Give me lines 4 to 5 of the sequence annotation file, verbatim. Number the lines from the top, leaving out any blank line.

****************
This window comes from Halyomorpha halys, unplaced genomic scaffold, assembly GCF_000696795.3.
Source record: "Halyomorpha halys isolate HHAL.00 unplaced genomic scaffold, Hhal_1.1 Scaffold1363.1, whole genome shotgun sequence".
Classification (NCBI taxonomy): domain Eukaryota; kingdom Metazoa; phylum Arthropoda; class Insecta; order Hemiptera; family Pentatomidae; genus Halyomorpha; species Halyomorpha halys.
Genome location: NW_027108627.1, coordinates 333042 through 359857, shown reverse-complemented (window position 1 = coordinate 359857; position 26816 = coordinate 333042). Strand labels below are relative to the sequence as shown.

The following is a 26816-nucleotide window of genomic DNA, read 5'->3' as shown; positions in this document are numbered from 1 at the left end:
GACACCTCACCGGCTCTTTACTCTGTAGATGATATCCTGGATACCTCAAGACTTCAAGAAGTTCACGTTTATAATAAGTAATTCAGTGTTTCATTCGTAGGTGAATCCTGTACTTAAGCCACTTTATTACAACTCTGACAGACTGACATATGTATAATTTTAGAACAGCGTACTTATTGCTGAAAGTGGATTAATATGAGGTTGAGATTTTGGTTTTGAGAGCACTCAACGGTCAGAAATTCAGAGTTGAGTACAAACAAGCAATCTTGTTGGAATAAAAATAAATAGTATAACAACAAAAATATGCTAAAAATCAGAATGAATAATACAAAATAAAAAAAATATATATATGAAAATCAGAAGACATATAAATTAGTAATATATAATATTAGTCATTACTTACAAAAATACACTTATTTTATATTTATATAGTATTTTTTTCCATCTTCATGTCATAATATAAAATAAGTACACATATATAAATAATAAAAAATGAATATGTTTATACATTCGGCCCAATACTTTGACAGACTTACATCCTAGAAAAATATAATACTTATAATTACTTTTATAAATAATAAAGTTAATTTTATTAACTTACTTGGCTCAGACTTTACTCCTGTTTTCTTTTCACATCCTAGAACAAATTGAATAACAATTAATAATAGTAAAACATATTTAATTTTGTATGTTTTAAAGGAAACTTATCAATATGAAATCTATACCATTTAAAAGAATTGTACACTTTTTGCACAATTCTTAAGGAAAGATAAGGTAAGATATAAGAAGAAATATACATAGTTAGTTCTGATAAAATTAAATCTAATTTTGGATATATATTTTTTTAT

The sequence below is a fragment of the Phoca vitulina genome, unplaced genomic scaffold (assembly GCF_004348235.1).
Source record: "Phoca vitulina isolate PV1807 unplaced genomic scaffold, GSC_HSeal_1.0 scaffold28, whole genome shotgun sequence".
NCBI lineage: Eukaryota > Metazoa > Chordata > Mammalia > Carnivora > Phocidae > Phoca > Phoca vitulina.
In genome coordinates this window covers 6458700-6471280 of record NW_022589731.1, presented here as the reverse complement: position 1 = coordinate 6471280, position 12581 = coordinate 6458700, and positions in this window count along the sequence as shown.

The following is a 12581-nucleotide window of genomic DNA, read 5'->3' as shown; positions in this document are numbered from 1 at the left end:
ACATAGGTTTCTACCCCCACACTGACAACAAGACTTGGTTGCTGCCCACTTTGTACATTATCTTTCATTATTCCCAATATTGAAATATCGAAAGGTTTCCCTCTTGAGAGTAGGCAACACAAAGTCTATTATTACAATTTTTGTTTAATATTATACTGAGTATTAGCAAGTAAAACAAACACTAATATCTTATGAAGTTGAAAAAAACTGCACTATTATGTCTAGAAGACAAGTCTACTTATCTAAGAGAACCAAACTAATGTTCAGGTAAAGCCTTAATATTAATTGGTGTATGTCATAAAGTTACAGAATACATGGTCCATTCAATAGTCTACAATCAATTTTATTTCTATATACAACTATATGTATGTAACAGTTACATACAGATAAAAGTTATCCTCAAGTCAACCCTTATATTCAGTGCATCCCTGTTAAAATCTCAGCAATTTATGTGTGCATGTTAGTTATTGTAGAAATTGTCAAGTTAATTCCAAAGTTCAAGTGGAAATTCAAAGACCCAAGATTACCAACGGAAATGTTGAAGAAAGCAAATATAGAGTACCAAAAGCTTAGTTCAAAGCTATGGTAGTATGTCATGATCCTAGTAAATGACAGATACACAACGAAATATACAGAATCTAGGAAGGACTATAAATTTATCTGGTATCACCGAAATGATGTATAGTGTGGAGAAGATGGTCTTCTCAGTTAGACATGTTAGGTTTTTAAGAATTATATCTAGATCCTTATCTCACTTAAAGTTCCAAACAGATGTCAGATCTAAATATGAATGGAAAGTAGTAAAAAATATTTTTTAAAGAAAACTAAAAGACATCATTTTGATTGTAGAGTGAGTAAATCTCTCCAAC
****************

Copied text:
Genome location: NW_027108627.1, coordinates 333042 through 359857, shown reverse-complemented (window position 1 = coordinate 359857; position 26816 = coordinate 333042). Strand labels below are relative to the sequence as shown.

The following is a 26816-nucleotide window of genomic DNA, read 5'->3' as shown; positions in this document are numbered from 1 at the left end: